Over half of New Zealand’s building industry workers can expect a salary increase of up to 5% in the year ahead, according to the 2017 Hays Construction & NZIOB (New Zealand Institute of Building) Salary Guide.

Released today, the Guide also shows that the construction sector has experienced strong growth over the past 12 months with 73% of organisations surveyed reporting increased business activity for the period.
The outlook for the year ahead is also positive with 61% reporting that they expect to increase permanent staff numbers and more than 35% intend to increase the use of contracting and temporary staff to support the growth in project workload.

This year’s Guide, which surveys salary and recruiting expectations, shows that Project Managers, Construction Managers, Quantity Surveyors, Estimators, Site Managers, Project Engineers and Forepersons are in particular demand. Changes in health and safety legislation have also seen a significant rise in demand for OHS Managers.

Jason Walker, Managing Director of Hays in New Zealand, said: “Despite the increase in demand for such skills, salary movements have been relatively sedate with employers showing little appetite to increase remuneration over the next 12 months.”

When asked by what percentage you intend increasing salaries over the next 12 months: 30% said by up to 3%, 26% said by 3%-5%, 12% by between 5% and 10%, and 3% by more than 10%. Only 7% did not intend increasing salaries and 22% did not know.

“The challenge for employers in the current environment is to ensure the current workforce is retained, non-salary benefits are attractive and work conditions and projects are engaging enough to ensure that their staff stay.

“The good news though is that the industry is growing and the market is predicted to be sustainable into the foreseeable future, shaking off the ‘boom and bust’ stigma associated with the industry in the past. That being the case, it’s a good time to invest in the development of new apprentices, promote and encourage others to train in those difficult to find professions, and to consider a more diverse workforce,” Jason Walker said.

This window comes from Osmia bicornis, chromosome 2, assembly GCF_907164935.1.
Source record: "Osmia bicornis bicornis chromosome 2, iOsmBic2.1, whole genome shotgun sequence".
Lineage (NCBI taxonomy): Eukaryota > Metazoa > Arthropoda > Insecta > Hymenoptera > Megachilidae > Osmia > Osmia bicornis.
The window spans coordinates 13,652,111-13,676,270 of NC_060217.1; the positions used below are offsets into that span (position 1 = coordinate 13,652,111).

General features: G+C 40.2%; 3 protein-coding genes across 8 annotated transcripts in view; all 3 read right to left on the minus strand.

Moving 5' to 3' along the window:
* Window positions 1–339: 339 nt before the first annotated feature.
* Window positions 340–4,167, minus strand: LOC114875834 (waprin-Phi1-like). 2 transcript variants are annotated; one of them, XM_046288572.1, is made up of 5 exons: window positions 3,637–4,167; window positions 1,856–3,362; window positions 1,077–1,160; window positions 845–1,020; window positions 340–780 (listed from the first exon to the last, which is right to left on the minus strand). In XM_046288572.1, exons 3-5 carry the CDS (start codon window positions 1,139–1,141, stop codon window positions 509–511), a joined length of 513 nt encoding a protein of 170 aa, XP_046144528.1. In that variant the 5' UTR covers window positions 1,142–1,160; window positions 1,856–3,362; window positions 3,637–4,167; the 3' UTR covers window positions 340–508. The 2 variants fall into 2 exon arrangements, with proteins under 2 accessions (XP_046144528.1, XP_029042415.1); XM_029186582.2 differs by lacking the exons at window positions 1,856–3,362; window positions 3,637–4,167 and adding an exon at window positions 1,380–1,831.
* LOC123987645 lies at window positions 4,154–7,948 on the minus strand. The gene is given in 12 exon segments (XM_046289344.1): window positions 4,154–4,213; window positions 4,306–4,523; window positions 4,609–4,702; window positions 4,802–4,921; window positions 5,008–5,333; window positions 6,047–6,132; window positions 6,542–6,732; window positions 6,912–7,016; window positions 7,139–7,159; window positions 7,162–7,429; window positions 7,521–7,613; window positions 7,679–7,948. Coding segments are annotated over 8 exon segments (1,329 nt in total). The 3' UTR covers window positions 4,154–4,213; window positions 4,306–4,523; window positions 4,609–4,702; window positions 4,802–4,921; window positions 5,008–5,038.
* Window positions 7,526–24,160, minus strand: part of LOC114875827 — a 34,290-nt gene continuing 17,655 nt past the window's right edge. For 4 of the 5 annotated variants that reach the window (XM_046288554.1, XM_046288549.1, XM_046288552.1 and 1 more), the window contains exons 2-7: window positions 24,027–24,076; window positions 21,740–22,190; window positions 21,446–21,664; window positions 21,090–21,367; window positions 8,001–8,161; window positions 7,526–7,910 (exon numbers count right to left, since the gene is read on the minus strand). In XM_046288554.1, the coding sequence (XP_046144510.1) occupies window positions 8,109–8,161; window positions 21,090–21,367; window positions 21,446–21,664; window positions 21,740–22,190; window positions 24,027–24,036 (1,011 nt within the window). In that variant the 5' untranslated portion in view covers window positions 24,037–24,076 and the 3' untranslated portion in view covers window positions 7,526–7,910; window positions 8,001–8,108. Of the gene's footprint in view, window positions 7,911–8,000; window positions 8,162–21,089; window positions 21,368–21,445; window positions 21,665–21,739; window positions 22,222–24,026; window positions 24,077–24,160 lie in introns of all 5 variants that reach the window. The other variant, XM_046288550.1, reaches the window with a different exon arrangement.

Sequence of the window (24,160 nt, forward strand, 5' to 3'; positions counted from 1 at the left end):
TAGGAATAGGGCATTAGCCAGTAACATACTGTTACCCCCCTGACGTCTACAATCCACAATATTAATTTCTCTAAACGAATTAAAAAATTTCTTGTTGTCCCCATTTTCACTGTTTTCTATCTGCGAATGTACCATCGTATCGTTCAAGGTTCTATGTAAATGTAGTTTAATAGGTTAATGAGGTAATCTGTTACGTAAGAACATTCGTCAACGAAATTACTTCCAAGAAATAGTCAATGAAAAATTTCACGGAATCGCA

NZIOB Chief Executive Malcolm Fleming said: “The results of this year’s survey suggest that recruiting those with specialised skills remains a challenge and the sector’s capacity to continually raise the income bar to attract talent is on the wane.

“With construction reportedly being the industry with the highest average advertised income, that softening in salary growth should come as no surprise. The overriding constraint is that there is only so much that can be paid for a new house, a new building, or for an infrastructure project.”

Other findings from the 2017 Hays Construction & NZIOB Salary Guide include:
· For 73% of organisations the typical working week is between 40 and 49 hours;

· 81% of the building industry workforce is male;

· 36% of organisations will increase their use of contract and temporary staff in the year ahead;

· 75% employed contract and temporary staff in management positions last year, with 67% also
employing them in labour positions; and

· 49% of staff stay with an employer for between 3 and 5 years, with another 39% remaining 6 years or more.

The 2017 Hays Construction & NZIOB Salary Guide covers trends for 17 typical roles in 12 different locations across New Zealand, as well as typical salaries by project size, construction type, and annual turnover. The Salary Guide is available at http://nziob.org.nz/assets/Uploads/Final-2017-Hays-Construction-NZIOB-Salary-Guide-2.pdf